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windows10Last week, Microsoft Corporation unveiled its Windows 10 operating system as well as its new browser, which will succeed Internet Explorer, and is code-named Spartan.  Bloomberg, among other outlets, reported the news, which was relayed via a web posting at information-management.com on Wednesday.  We’ll reprise a few highlights to get you ready, since its actual release is not slated until sometime later this year.

  • The new Windows update will also bring “Cortana” a voice activated digital assistant (think: Siri).
  • It will have touch-enabled Office apps including Word and Excel built-in for phones and tablets.
  • Customers owning Windows 8.1, Phone 8.1, or Windows 7 will be entitled to a free copy.
  • A new photo app will aggregate your entire photo collection across devices and eliminate dups.
  • Microsoft will add support for storing music files in its One Drive cloud storage system, allowing access to one’s music from all devices.
  • Microsoft announced “Windows Holographic” and “Hololens” (a headset with glasses) that will enable a user to see holographs while tracking a user’s voice, actions and surroundings.
  • Users will be able to annotate websites using stylus, touch, mouse or keyboard and share comments via email or social media.
  • They also announced the Surface Hub, an 84 inch (!) touch-screen computer designed for workplace collaboration that will run Win10.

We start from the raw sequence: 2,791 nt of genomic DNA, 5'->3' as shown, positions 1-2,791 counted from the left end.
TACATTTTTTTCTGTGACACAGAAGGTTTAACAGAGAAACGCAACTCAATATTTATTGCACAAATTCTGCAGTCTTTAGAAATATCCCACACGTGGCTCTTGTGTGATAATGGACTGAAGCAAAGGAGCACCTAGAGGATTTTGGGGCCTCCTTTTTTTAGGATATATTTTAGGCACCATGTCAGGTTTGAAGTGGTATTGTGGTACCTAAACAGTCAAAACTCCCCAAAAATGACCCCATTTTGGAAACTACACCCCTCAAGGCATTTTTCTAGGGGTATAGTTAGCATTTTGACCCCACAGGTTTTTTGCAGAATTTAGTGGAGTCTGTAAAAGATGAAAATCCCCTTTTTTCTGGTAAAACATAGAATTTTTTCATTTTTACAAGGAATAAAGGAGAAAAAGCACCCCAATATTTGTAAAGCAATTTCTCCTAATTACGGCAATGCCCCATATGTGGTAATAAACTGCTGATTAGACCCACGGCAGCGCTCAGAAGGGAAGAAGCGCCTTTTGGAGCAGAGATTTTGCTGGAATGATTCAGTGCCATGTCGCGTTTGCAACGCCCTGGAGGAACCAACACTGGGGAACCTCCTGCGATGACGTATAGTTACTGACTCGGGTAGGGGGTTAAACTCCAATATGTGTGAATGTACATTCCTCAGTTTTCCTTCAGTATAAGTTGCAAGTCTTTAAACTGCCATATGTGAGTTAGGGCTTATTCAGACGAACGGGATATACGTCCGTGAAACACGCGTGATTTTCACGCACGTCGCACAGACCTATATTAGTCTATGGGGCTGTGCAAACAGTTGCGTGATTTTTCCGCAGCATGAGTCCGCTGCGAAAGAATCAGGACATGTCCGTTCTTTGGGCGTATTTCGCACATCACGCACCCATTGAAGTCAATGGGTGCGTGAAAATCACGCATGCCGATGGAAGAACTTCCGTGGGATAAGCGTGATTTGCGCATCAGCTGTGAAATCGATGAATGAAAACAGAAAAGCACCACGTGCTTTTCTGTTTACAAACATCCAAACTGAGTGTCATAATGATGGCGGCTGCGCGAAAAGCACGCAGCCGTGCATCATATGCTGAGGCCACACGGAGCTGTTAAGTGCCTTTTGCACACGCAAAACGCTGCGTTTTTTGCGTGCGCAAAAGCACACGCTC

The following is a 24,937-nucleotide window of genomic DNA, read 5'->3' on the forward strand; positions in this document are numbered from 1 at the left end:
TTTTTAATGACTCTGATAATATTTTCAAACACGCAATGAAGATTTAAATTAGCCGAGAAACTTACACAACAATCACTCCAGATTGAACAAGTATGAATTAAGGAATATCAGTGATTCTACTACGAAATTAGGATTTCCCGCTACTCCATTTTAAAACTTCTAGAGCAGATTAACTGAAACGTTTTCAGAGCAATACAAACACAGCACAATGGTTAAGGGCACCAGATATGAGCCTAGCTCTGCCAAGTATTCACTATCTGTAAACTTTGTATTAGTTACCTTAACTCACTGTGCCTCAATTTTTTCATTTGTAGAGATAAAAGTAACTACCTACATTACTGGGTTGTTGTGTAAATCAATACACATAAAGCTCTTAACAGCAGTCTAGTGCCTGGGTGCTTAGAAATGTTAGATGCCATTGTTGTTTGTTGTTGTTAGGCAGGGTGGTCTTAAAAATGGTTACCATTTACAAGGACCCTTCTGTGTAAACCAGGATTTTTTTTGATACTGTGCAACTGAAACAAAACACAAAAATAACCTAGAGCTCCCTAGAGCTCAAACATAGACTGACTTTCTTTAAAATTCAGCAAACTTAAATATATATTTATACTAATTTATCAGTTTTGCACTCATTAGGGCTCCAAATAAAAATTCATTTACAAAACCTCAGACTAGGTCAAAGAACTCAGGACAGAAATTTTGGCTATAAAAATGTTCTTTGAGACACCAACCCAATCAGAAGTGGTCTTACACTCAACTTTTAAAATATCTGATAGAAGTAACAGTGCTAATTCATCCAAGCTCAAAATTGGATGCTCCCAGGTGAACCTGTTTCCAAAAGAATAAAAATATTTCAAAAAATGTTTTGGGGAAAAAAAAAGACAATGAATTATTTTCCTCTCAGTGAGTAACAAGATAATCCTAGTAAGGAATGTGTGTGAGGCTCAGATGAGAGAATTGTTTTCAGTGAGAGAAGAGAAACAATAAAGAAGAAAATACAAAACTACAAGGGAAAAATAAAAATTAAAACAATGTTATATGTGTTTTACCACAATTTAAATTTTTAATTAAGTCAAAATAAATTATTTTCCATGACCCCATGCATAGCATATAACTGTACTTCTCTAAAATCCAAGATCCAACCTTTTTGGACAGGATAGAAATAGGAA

• Microsoft will start delivering Windows “as a service” to keep customers’ versions up to date and supported. As one VP noted: “The question ‘what version are your running?’ will cease to make sense.”
  • A new Xbox app for Win10 will allow streaming of games from Xbox to PCs.

Those in the know say this whole initiative is an effort by Microsoft under new CEO Satya Nadella to “win back consumers and keep business customers happy” after the disappointing release of Windows 8 which, in its effort to please everyone as a cross-platform O/S, seemed to please few indeed.

No release date has been given officially for Windows 10 as yet, though many have hinted at late this year.   Test versions however are already being used at various beta sites.

Stay tuned, and we’ll let you know more as we learn more…

 

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win10Microsoft’s Terry Myerson, Executive VP for Windows, recently announced that “sometime late in the year” of 2015 they will be releasing the next version of Windows, number 10 – yes, they’re skipping the number ‘9’ entirely.